Here’s a rejection note for an Arthur Russell demo tape from a Warner Brothers Records junior A&R guy named David Berson. Berson must have been perplexed by Russell’s demo because he wrote: “Who knows what this guy is up to – you figure it out.”
Great mini-interview w/ Beck and Philip Glass about their recent collaboration.
I’m interested in what happens to music when other people use it. Whereas there are composers who don’t like anyone to touch their music, I think people should because they do things I can’t think of. I’m the opposite of being possessive about a piece.
He illustrates this idea in a story about Arthur Russell:
I wrote him a cello piece, and he liked the work and was playing it. And I came back about three months later, and I heard it and I said, “Arthur, that’s beautiful, but what happened to the piece?” And he said, “No, no, that is what you wrote,” and I said, “Arthur, it’s no longer what I wrote, it’s your piece now.” And he thought I was being upset, he apologized and I said, “No, no, no, I think we should put you down as the composer.” He had reached the point of transformation. The incremental changes had turned it into this other thing. I love the fact that he did that. And I love the fact that he didn’t know that he did it.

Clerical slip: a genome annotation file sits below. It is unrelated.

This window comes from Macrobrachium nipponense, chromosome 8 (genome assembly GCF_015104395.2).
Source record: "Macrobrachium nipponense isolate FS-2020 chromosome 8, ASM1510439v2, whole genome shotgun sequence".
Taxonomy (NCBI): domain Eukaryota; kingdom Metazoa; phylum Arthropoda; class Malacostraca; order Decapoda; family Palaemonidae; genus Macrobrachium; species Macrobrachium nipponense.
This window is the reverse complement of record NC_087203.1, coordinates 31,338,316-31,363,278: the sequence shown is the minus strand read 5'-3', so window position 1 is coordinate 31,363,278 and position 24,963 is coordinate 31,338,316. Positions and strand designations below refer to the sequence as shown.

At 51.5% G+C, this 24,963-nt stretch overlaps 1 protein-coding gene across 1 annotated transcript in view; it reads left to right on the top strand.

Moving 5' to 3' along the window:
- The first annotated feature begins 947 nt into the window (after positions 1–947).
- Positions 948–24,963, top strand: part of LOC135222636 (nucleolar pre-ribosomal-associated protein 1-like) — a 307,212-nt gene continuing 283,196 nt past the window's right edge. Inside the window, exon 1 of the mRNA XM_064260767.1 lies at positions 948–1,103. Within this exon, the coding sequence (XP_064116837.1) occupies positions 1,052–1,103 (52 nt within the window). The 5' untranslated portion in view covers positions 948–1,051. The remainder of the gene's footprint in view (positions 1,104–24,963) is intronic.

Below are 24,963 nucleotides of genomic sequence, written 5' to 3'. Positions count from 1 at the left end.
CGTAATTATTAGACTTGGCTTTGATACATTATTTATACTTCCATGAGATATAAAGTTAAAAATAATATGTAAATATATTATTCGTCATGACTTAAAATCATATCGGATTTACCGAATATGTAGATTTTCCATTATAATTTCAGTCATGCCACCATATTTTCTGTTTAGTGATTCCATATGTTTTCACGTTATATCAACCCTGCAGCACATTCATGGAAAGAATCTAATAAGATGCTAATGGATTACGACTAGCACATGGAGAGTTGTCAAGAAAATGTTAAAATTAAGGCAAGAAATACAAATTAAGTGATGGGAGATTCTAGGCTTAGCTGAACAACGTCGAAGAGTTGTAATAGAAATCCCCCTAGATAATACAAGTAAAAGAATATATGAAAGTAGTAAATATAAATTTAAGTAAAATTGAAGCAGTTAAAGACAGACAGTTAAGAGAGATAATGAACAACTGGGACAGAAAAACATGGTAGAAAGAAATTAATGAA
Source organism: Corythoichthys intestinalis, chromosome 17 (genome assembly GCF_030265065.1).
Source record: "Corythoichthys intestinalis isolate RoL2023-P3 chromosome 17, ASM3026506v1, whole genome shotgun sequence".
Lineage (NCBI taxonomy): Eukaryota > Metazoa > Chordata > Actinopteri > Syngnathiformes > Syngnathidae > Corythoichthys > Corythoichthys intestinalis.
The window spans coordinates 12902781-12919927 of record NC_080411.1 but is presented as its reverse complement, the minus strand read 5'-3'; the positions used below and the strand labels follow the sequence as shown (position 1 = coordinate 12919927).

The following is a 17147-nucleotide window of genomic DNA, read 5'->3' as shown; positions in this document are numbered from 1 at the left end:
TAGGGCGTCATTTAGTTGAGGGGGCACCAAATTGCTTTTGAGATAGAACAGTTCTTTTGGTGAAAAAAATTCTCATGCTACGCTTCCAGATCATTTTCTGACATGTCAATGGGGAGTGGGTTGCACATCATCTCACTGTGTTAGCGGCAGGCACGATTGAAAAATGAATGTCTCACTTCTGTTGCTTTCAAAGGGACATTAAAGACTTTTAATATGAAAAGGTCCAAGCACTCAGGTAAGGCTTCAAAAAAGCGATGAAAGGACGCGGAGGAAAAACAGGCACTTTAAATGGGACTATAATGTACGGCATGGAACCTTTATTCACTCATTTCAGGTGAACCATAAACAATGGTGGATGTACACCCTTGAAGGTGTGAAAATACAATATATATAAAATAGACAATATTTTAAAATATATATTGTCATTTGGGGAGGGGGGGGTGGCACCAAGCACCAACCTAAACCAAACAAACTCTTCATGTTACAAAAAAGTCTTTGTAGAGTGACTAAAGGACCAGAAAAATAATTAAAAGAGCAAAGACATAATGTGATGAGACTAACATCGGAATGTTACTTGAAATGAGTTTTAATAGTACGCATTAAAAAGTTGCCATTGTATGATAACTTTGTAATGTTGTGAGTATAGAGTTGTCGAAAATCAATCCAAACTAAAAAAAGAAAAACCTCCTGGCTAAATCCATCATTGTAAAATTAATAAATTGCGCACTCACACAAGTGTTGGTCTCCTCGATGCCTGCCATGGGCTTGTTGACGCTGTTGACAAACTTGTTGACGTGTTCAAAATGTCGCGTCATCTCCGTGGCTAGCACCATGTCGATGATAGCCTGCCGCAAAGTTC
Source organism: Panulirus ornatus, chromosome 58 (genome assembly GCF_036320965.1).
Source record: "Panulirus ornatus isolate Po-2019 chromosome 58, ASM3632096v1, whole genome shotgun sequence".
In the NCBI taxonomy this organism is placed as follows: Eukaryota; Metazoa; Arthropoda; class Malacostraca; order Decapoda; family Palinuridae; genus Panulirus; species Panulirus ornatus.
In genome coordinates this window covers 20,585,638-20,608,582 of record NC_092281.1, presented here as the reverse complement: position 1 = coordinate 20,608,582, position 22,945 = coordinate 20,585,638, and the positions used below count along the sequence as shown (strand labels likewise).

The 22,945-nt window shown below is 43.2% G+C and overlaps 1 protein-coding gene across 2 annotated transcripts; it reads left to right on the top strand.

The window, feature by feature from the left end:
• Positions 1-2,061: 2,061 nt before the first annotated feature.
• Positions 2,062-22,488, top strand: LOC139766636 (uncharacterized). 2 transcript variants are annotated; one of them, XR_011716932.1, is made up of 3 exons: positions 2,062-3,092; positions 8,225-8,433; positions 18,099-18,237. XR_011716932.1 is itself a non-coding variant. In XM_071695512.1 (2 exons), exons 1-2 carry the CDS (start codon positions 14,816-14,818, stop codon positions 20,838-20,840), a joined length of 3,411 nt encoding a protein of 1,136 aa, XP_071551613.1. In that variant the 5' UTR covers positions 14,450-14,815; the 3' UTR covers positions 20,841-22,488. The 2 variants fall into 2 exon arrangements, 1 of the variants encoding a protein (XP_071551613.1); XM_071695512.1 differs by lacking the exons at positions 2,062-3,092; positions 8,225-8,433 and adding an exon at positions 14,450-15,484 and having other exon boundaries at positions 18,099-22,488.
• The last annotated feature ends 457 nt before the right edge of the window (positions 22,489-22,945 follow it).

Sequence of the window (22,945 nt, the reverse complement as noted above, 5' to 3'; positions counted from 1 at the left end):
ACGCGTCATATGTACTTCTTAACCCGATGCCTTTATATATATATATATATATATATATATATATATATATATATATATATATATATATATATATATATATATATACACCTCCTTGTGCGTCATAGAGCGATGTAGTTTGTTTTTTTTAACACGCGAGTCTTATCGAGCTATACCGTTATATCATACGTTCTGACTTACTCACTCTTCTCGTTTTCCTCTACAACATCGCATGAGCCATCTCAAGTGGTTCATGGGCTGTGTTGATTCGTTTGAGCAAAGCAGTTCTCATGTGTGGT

Had things played out differently, the fourth position in Talking Heads might have gone to Arthur Russell. He was a fan of the band; he had helped them get their first art-scene gig in March at the Kitchen…Russell’s friendship with Talking Heads got him invited to play cello on a take of “Psycho Killer” during the sessions for Talking Heads ‘77 (the band ultimately went with a different version for the album).
This was such a tender documentary, with great interviews with Russell’s partner and parents. A boy walks out of the cornfields and into the avant-garde—but tries to make pop music. If you’re an Arthur Russell fan, it’s a must-see. If you’re not an Arthur Russell fan, you’re crazy.